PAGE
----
A Worthy Hymn
Commissioned for Pope John Paul II, who came to Paris in August 1997 to celebrate an open-air Mass as part of the Worldwide Days of Youth, this is a great collection of sacred music from Baroque to the modern era. The progression is roughly chronological, but the flow of moods and styles works great. The chorus of Santa Cecilia National Academy is totally on, the orchestra, conducted by Myung-Whun Chung, enthusiastically joins in, and the two soloists are a strange pair, but they both put in a great performance.
The opening choral movement from Vivaldi's Gloria is fast, not as furiously fast as Rinaldo Alessandrini's take, but really fast and energetic. Then Cecilia Bartoli comes in and serves up a killer Domine Deus from the same Gloria- glorious singing and great oboe obligato to boot. Then you get nicely done Jesus bleibet meine Freude by Bach and some Mozart: moving Ave Verum, and ecstatic Alleluia from Exsultate, jubilate, sung by supercharged Cecilia. Another Ave Verum and Qui seminant by List and a well done Sanctus from Verdi's Requiem, plus Rossini and Vitali round up Phase One of this album, and set the stage for piece de résistance: Bizet's Agnus Dei, sung by Andrea Bocelli.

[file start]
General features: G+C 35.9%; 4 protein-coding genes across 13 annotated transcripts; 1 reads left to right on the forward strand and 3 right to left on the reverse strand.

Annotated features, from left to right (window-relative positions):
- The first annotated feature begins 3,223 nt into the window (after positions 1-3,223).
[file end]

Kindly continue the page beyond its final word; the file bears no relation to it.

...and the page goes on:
I may have mixed feeling about Bocelli's attempts to sing classical music, but he is very good in this piece, closely miked, straight up and quite moving. And, followed by Panis Angelicus, sung by Divine Cecilia- beautiful singing, bordering on ravishing. Before I heard this album I had no idea that she could sing a simple piece, without any aspirated heeheehoohoo coloratura, and sound so great.
Serene In Paradisum from Faure's Requiem, a piece by Messiaen and a Rite Of Peace prayer, read by Pope John Paul II, end the album.
The sound is not so great, and it is a live recording, so there are a few rough spots, but it's a very surprising delight, 100% sacred- as certified by JPII- and well worth getting. And there is a happy sequel, too, Hymn for the World II where Bryn Terfel joins the ranks of singers.